Study involved mimicking asthma symptoms to see how anxiety sensitivity affected asthma sufferers.
Anxiety sensitivity, in simple terms, is a fear of fear. But when people with anxiety sensitivity also have asthma, their suffering can be far more debilitating and dangerous, because they have difficulty managing their asthma. A new study explores this issue and recommends treatment to help decrease asthma symptoms.
The study by Alison McLeish, a University of Cincinnati associate professor of psychology, Christina Luberto, a recent doctoral graduate from UC and clinical fellow at Massachusetts General Hospital, and Emily O’Bryan, a graduate student in the UC Department of Psychology, will be presented at the Association for Behavioral and Cognitive Therapies (ABCT) 49th Annual Convention. The convention takes place Nov. 12-15 in Chicago.
The researchers recruited 101 college undergraduates who reported having asthma. The experiment aimed to mimic asthma symptoms by having study participants breathe in-and-out through a narrow straw, about the width of a coffee-stirrer straw.
As expected, people who reported higher anxiety sensitivity not only reported greater anxiety during the straw-breathing task, but also experienced greater asthma symptoms and decreased lung function. “Anxiety sensitivity not only helps explain why we see higher rates of anxiety disorders, but also why anxiety is associated with poorer asthma outcomes,” says McLeish.
As a result, the study recommended interventions for anxiety sensitivity – such as exposure therapy – aimed at reducing the anxiety.
Safety controls were in place during the straw-breathing exercise and all participants were required to have their inhalers with them in case they experienced an asthma attack. Students were told they could stop at any time during the straw-breathing exercise.
About this psychobiology research
The UC presentation at the ABCT Convention is part of a Nov. 14 symposium titled, “Motivation Escape and Avoidant Coping: The Impact of Distress Intolerance on Health Behaviors.”
Funding: Funding for the research was supported by the University Research Council at UC.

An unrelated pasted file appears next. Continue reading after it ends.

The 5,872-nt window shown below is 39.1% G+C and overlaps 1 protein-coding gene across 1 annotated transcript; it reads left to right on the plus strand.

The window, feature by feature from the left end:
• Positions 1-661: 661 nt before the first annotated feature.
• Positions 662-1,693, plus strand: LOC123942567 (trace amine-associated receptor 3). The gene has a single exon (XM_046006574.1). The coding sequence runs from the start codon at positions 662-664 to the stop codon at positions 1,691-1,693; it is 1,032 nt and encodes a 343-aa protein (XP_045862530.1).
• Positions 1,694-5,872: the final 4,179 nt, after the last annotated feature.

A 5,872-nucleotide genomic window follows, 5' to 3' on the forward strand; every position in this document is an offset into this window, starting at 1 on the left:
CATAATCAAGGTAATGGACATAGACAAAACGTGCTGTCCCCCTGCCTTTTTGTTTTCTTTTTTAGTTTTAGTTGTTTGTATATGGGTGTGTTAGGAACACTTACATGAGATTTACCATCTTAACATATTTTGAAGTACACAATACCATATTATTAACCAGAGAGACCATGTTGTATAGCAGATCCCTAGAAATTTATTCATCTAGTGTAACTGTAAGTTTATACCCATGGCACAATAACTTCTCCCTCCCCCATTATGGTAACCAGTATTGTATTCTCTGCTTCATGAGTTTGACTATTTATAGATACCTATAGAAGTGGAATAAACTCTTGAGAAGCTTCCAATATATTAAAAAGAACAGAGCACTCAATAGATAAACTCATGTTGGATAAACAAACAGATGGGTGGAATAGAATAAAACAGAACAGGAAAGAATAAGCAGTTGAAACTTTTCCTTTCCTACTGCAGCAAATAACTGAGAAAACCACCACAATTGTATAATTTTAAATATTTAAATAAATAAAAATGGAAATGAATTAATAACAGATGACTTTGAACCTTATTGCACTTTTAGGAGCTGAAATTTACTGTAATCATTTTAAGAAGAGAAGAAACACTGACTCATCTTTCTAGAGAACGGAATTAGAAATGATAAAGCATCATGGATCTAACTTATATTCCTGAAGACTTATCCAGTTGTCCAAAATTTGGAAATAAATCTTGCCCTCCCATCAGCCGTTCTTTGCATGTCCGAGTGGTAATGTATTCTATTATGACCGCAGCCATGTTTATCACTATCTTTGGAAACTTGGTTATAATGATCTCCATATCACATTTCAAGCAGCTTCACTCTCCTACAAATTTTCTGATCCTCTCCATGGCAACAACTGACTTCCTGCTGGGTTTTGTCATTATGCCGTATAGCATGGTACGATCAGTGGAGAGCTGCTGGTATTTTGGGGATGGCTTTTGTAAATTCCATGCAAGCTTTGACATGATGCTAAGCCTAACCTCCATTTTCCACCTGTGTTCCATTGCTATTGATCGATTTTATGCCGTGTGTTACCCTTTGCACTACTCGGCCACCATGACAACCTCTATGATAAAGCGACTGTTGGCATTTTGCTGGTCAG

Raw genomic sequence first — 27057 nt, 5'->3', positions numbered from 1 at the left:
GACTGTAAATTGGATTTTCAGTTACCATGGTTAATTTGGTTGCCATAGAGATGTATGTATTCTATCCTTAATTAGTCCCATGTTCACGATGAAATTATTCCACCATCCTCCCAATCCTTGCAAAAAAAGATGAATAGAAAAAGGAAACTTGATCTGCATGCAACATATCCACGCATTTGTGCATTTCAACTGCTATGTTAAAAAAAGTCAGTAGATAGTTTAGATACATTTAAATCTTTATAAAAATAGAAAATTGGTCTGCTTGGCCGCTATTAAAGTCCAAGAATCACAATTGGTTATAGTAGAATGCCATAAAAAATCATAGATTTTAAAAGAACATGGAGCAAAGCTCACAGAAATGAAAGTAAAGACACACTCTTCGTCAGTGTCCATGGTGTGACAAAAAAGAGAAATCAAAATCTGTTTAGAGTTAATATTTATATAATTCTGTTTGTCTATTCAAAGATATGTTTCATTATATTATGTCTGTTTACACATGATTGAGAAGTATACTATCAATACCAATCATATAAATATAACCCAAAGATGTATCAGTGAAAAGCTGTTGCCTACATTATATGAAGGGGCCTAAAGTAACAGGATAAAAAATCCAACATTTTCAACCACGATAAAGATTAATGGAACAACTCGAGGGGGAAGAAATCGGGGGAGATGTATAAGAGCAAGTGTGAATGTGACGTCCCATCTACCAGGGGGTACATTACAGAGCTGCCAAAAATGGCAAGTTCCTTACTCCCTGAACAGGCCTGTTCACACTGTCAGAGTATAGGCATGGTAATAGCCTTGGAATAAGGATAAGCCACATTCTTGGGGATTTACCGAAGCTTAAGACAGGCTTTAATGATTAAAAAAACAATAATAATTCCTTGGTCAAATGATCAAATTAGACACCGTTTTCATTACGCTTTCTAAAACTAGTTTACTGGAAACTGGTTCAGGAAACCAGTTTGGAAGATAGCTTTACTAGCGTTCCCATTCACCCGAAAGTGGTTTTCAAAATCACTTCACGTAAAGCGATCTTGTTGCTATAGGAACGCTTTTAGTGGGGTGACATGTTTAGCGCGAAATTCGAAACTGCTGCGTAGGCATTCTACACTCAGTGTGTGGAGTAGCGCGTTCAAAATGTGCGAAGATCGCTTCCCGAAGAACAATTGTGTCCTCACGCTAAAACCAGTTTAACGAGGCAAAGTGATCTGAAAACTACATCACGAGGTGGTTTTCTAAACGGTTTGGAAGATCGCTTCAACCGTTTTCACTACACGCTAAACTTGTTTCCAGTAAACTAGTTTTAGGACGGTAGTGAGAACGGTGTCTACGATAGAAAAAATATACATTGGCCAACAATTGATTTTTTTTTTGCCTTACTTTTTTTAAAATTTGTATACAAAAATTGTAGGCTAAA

Source: Dawn Fuller – University of Cincinnati Image Source: The image is credited to the NIH and is in the public domain Original Research:Abstract for “Anxiety Sensitivity and Reactivity to Asthma-Like Sensations Among Young Adults With Asthma” by Alison C. McLeish, Christina M. Luberto, and Emily M. O’Bryan in Behavior Modification. Published online September 24 2015 doi:10.1177/0145445515607047
Anxiety Sensitivity and Reactivity to Asthma-Like Sensations Among Young Adults With Asthma
Anxiety sensitivity, particularly the physical concerns domain, is associated with more problematic asthma symptoms and greater functional limitations. It has been theorized that anxiety sensitivity fosters greater reactivity to asthma-related physical sensations; however, this theory has yet to be empirically tested. Thus, the present investigation sought to examine the role of anxiety sensitivity–physical concerns in terms of affective and physical reactivity to asthma-like symptoms. Participants were 101 undergraduates with asthma (76.2% female, Mage = 19.69 years, SD = 3.77 years, range = 18-49 years) who completed self-report measures and a straw-breathing task. Results indicated that after controlling for the effects of gender, asthma control (i.e., how well one’s asthma symptoms are managed or controlled), and negative affectivity, greater levels of anxiety sensitivity–physical concerns significantly predicted greater anxiety (4.7% unique variance) and asthma symptoms (6.9% unique variance) and lower levels of lung function (4.4% unique variance) after the straw-breathing task. These findings suggest that individuals with asthma who are fearful of physiological arousal are a particularly “at-risk” population for poor asthma outcomes because of this greater reactivity and could benefit from interventions targeting anxiety sensitivity.
“Anxiety Sensitivity and Reactivity to Asthma-Like Sensations Among Young Adults With Asthma” by Alison C. McLeish, Christina M. Luberto, and Emily M. O’Bryan in Behavior Modification. Published online September 24 2015 doi:10.1177/0145445515607047